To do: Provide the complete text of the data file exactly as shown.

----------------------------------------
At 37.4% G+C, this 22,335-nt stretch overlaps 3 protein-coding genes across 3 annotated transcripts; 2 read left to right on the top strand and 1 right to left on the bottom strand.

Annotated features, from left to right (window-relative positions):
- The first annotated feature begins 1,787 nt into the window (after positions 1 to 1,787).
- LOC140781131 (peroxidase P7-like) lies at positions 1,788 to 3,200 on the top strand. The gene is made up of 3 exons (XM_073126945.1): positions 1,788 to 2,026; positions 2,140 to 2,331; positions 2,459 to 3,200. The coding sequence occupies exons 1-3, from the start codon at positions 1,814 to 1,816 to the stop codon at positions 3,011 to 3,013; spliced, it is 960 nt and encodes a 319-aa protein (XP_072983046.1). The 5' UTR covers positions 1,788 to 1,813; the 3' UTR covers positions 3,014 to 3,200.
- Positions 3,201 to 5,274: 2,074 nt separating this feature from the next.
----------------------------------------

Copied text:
At 37.4% G+C, this 22,335-nt stretch overlaps 3 protein-coding genes across 3 annotated transcripts; 2 read left to right on the top strand and 1 right to left on the bottom strand.

Annotated features, from left to right (window-relative positions):
- The first annotated feature begins 1,787 nt into the window (after positions 1 to 1,787).
- LOC140781131 (peroxidase P7-like) lies at positions 1,788 to 3,200 on the top strand. The gene is made up of 3 exons (XM_073126945.1): positions 1,788 to 2,026; positions 2,140 to 2,331; positions 2,459 to 3,200. The coding sequence occupies exons 1-3, from the start codon at positions 1,814 to 1,816 to the stop codon at positions 3,011 to 3,013; spliced, it is 960 nt and encodes a 319-aa protein (XP_072983046.1). The 5' UTR covers positions 1,788 to 1,813; the 3' UTR covers positions 3,014 to 3,200.
- Positions 3,201 to 5,274: 2,074 nt separating this feature from the next.